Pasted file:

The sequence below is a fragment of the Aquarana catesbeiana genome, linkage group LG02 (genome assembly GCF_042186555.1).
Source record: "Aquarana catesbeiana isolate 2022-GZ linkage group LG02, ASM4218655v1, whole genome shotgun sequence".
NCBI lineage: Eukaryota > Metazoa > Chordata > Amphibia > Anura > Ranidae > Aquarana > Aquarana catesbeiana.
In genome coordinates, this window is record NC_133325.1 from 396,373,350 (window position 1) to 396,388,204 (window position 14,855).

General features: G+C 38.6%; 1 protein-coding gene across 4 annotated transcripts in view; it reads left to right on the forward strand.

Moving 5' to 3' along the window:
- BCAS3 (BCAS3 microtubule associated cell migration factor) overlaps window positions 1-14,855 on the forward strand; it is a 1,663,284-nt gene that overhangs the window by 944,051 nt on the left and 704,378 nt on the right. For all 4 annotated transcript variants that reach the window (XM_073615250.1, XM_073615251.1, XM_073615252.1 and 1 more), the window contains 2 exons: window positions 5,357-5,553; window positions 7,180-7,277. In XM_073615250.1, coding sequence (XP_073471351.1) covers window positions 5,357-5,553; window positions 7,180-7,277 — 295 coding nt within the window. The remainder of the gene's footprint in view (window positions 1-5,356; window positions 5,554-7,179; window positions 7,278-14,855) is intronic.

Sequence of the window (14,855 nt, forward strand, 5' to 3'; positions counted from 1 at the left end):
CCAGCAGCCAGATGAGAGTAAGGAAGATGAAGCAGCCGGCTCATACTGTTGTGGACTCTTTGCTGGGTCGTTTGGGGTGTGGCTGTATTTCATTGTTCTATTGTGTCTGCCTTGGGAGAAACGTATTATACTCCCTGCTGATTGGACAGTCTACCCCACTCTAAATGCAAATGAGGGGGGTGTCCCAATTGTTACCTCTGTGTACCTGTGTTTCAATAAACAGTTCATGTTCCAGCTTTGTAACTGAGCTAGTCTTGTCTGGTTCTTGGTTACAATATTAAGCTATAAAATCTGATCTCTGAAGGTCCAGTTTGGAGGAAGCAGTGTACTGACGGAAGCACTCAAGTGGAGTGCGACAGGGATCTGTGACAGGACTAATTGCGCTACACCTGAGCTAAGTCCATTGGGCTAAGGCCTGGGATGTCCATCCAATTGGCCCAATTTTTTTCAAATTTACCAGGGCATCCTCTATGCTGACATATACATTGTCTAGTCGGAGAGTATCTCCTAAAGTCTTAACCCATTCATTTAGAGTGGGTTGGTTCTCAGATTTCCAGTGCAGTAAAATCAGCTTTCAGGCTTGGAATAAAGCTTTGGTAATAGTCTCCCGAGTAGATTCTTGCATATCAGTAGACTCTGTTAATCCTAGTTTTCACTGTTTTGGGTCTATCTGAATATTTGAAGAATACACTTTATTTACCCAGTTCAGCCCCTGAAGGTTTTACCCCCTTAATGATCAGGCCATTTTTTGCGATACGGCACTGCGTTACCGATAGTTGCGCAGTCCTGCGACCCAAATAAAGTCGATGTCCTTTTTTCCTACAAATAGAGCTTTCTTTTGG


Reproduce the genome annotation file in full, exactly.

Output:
The sequence below is a fragment of the Aquarana catesbeiana genome, linkage group LG02 (genome assembly GCF_042186555.1).
Source record: "Aquarana catesbeiana isolate 2022-GZ linkage group LG02, ASM4218655v1, whole genome shotgun sequence".
NCBI lineage: Eukaryota > Metazoa > Chordata > Amphibia > Anura > Ranidae > Aquarana > Aquarana catesbeiana.
In genome coordinates, this window is record NC_133325.1 from 396,373,350 (window position 1) to 396,388,204 (window position 14,855).

General features: G+C 38.6%; 1 protein-coding gene across 4 annotated transcripts in view; it reads left to right on the forward strand.

Moving 5' to 3' along the window:
- BCAS3 (BCAS3 microtubule associated cell migration factor) overlaps window positions 1-14,855 on the forward strand; it is a 1,663,284-nt gene that overhangs the window by 944,051 nt on the left and 704,378 nt on the right. For all 4 annotated transcript variants that reach the window (XM_073615250.1, XM_073615251.1, XM_073615252.1 and 1 more), the window contains 2 exons: window positions 5,357-5,553; window positions 7,180-7,277. In XM_073615250.1, coding sequence (XP_073471351.1) covers window positions 5,357-5,553; window positions 7,180-7,277 — 295 coding nt within the window. The remainder of the gene's footprint in view (window positions 1-5,356; window positions 5,554-7,179; window positions 7,278-14,855) is intronic.

Sequence of the window (14,855 nt, forward strand, 5' to 3'; positions counted from 1 at the left end):
CCAGCAGCCAGATGAGAGTAAGGAAGATGAAGCAGCCGGCTCATACTGTTGTGGACTCTTTGCTGGGTCGTTTGGGGTGTGGCTGTATTTCATTGTTCTATTGTGTCTGCCTTGGGAGAAACGTATTATACTCCCTGCTGATTGGACAGTCTACCCCACTCTAAATGCAAATGAGGGGGGTGTCCCAATTGTTACCTCTGTGTACCTGTGTTTCAATAAACAGTTCATGTTCCAGCTTTGTAACTGAGCTAGTCTTGTCTGGTTCTTGGTTACAATATTAAGCTATAAAATCTGATCTCTGAAGGTCCAGTTTGGAGGAAGCAGTGTACTGACGGAAGCACTCAAGTGGAGTGCGACAGGGATCTGTGACAGGACTAATTGCGCTACACCTGAGCTAAGTCCATTGGGCTAAGGCCTGGGATGTCCATCCAATTGGCCCAATTTTTTTCAAATTTACCAGGGCATCCTCTATGCTGACATATACATTGTCTAGTCGGAGAGTATCTCCTAAAGTCTTAACCCATTCATTTAGAGTGGGTTGGTTCTCAGATTTCCAGTGCAGTAAAATCAGCTTTCAGGCTTGGAATAAAGCTTTGGTAATAGTCTCCCGAGTAGATTCTTGCATATCAGTAGACTCTGTTAATCCTAGTTTTCACTGTTTTGGGTCTATCTGAATATTTGAAGAATACACTTTATTTACCCAGTTCAGCCCCTGAAGGTTTTACCCCCTTAATGATCAGGCCATTTTTTGCGATACGGCACTGCGTTACCGATAGTTGCGCAGTCCTGCGACCCAAATAAAGTCGATGTCCTTTTTTCCTACAAATAGAGCTTTCTTTTGG